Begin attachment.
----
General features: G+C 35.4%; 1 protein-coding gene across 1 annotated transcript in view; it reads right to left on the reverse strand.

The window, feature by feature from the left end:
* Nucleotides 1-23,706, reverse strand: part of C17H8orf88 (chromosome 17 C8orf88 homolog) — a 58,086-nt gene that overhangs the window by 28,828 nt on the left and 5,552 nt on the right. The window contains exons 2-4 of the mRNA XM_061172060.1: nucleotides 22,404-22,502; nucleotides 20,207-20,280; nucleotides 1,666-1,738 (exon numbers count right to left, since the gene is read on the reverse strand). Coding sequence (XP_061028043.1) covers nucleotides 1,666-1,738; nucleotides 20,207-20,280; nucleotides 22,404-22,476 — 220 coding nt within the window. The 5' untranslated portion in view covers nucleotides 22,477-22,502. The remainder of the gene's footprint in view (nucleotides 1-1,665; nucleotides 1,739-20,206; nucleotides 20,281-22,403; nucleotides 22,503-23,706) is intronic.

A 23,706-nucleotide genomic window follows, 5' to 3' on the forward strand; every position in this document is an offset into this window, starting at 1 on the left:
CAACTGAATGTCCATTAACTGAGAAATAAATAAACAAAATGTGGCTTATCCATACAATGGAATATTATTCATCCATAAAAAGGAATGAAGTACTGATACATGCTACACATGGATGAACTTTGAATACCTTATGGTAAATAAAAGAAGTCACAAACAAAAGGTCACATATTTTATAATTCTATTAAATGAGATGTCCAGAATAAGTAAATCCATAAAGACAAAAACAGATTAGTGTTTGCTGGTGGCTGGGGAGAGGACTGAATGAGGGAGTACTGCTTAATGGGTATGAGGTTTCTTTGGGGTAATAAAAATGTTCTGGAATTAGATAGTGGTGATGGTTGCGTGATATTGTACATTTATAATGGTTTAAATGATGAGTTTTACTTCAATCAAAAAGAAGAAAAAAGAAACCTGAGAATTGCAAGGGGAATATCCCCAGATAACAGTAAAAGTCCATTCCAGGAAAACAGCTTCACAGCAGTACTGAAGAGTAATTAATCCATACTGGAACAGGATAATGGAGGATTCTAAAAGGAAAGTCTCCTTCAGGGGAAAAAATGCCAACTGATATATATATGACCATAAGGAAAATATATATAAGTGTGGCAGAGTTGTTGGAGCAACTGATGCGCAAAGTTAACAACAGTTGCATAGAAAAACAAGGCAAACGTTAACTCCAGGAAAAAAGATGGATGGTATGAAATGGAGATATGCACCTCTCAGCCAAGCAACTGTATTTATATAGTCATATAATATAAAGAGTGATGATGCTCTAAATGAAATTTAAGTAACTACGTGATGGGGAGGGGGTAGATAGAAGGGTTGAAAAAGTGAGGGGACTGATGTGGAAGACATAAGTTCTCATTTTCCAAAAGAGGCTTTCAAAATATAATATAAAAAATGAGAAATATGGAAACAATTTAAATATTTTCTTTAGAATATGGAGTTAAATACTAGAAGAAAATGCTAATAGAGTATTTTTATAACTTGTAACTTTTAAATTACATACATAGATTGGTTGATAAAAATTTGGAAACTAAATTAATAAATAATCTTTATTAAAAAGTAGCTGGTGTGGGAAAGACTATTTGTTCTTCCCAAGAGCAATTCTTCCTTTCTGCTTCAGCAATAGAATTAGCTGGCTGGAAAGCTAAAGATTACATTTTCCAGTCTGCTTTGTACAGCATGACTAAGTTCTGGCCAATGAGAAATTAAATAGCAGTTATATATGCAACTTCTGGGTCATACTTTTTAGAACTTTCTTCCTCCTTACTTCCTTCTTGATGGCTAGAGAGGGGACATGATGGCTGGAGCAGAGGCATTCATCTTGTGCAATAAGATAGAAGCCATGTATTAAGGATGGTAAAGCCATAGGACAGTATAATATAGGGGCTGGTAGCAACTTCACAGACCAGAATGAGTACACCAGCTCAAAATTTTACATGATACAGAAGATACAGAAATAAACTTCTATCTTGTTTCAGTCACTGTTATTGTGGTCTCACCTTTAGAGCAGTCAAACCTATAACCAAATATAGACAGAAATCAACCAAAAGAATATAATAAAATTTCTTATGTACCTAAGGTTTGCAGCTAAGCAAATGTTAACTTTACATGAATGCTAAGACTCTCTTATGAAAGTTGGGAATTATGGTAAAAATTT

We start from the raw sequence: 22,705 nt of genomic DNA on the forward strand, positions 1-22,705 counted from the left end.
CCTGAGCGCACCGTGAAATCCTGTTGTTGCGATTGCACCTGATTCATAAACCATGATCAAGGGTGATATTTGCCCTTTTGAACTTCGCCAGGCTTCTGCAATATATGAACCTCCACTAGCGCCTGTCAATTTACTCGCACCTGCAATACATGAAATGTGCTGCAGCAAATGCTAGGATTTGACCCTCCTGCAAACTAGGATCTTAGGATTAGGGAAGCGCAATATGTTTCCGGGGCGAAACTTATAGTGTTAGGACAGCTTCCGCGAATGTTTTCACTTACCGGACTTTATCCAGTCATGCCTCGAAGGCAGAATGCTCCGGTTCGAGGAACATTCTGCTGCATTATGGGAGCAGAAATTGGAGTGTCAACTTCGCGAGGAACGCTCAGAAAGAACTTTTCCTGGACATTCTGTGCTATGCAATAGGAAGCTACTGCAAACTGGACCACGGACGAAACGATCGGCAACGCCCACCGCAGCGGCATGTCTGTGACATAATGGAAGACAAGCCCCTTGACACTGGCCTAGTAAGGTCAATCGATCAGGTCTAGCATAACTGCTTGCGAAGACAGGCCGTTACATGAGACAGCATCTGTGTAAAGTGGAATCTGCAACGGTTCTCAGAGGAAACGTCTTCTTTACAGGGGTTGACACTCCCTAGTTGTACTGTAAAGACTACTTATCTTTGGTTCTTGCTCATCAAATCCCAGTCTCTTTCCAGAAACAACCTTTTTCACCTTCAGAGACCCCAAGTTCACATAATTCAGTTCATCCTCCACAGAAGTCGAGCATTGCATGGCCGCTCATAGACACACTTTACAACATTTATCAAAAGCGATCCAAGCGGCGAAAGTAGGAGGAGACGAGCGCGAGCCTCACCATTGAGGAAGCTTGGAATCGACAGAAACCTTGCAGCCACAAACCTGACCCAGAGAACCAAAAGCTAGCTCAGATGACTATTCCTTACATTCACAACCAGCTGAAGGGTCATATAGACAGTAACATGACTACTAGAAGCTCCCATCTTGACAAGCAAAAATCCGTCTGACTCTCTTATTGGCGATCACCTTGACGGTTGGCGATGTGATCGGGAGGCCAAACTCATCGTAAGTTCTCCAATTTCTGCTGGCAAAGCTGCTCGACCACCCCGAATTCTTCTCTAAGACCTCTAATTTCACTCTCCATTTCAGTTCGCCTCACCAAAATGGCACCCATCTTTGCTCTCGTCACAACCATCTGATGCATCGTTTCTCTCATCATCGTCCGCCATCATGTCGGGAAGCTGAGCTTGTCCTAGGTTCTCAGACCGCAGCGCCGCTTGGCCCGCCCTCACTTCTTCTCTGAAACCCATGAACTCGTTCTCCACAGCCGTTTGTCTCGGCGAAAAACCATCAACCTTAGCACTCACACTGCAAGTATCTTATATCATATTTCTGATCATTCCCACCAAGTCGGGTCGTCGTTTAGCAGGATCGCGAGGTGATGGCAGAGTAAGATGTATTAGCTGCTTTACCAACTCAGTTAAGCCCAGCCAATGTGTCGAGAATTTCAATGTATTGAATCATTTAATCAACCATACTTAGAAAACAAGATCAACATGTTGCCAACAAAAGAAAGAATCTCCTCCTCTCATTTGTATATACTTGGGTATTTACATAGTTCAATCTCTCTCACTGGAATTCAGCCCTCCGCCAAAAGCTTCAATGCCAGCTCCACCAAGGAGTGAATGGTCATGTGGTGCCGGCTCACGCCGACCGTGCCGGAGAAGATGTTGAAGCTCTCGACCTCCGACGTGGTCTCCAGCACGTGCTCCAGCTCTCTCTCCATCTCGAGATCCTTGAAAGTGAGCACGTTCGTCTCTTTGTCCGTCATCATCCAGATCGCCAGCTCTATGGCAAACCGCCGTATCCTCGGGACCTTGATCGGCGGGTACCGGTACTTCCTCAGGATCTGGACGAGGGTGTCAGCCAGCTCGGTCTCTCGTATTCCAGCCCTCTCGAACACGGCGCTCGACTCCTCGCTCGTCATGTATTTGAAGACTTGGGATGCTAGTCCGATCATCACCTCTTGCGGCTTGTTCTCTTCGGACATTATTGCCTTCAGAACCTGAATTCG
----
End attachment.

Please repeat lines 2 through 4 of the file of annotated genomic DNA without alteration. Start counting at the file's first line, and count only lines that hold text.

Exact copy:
The window, feature by feature from the left end:
* Nucleotides 1-23,706, reverse strand: part of C17H8orf88 (chromosome 17 C8orf88 homolog) — a 58,086-nt gene that overhangs the window by 28,828 nt on the left and 5,552 nt on the right. The window contains exons 2-4 of the mRNA XM_061172060.1: nucleotides 22,404-22,502; nucleotides 20,207-20,280; nucleotides 1,666-1,738 (exon numbers count right to left, since the gene is read on the reverse strand). Coding sequence (XP_061028043.1) covers nucleotides 1,666-1,738; nucleotides 20,207-20,280; nucleotides 22,404-22,476 — 220 coding nt within the window. The 5' untranslated portion in view covers nucleotides 22,477-22,502. The remainder of the gene's footprint in view (nucleotides 1-1,665; nucleotides 1,739-20,206; nucleotides 20,281-22,403; nucleotides 22,503-23,706) is intronic.

A 23,706-nucleotide genomic window follows, 5' to 3' on the forward strand; every position in this document is an offset into this window, starting at 1 on the left: